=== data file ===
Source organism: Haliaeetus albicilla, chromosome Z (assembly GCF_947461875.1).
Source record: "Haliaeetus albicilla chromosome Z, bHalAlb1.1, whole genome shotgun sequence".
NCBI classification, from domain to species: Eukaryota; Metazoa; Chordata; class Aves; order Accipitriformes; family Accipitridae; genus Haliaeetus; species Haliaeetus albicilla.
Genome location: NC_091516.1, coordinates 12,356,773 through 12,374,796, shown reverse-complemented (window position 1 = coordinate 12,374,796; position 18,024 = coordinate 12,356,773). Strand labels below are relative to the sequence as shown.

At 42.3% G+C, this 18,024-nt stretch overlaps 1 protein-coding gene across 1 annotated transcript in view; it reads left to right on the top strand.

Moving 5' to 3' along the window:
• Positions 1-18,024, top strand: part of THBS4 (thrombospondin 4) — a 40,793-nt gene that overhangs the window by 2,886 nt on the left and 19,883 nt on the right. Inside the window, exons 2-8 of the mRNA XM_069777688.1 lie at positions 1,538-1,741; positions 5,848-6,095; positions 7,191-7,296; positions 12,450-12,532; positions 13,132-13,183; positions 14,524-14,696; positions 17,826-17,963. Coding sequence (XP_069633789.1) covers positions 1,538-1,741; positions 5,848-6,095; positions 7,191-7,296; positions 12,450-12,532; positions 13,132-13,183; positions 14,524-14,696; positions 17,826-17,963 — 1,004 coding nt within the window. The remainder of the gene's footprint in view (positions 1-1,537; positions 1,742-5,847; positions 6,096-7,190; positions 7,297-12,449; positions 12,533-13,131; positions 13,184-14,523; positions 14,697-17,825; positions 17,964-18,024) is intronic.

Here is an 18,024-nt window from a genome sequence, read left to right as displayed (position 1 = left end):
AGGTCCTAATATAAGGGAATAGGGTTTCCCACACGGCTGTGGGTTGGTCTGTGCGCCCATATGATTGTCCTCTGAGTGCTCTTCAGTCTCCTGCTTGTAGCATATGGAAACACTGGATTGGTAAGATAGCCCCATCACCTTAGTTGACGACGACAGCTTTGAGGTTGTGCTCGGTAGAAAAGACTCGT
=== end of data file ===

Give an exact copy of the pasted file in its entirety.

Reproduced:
Source organism: Haliaeetus albicilla, chromosome Z (assembly GCF_947461875.1).
Source record: "Haliaeetus albicilla chromosome Z, bHalAlb1.1, whole genome shotgun sequence".
NCBI classification, from domain to species: Eukaryota; Metazoa; Chordata; class Aves; order Accipitriformes; family Accipitridae; genus Haliaeetus; species Haliaeetus albicilla.
Genome location: NC_091516.1, coordinates 12,356,773 through 12,374,796, shown reverse-complemented (window position 1 = coordinate 12,374,796; position 18,024 = coordinate 12,356,773). Strand labels below are relative to the sequence as shown.

At 42.3% G+C, this 18,024-nt stretch overlaps 1 protein-coding gene across 1 annotated transcript in view; it reads left to right on the top strand.

Moving 5' to 3' along the window:
• Positions 1-18,024, top strand: part of THBS4 (thrombospondin 4) — a 40,793-nt gene that overhangs the window by 2,886 nt on the left and 19,883 nt on the right. Inside the window, exons 2-8 of the mRNA XM_069777688.1 lie at positions 1,538-1,741; positions 5,848-6,095; positions 7,191-7,296; positions 12,450-12,532; positions 13,132-13,183; positions 14,524-14,696; positions 17,826-17,963. Coding sequence (XP_069633789.1) covers positions 1,538-1,741; positions 5,848-6,095; positions 7,191-7,296; positions 12,450-12,532; positions 13,132-13,183; positions 14,524-14,696; positions 17,826-17,963 — 1,004 coding nt within the window. The remainder of the gene's footprint in view (positions 1-1,537; positions 1,742-5,847; positions 6,096-7,190; positions 7,297-12,449; positions 12,533-13,131; positions 13,184-14,523; positions 14,697-17,825; positions 17,964-18,024) is intronic.

Here is an 18,024-nt window from a genome sequence, read left to right as displayed (position 1 = left end):
AGGTCCTAATATAAGGGAATAGGGTTTCCCACACGGCTGTGGGTTGGTCTGTGCGCCCATATGATTGTCCTCTGAGTGCTCTTCAGTCTCCTGCTTGTAGCATATGGAAACACTGGATTGGTAAGATAGCCCCATCACCTTAGTTGACGACGACAGCTTTGAGGTTGTGCTCGGTAGAAAAGACTCGT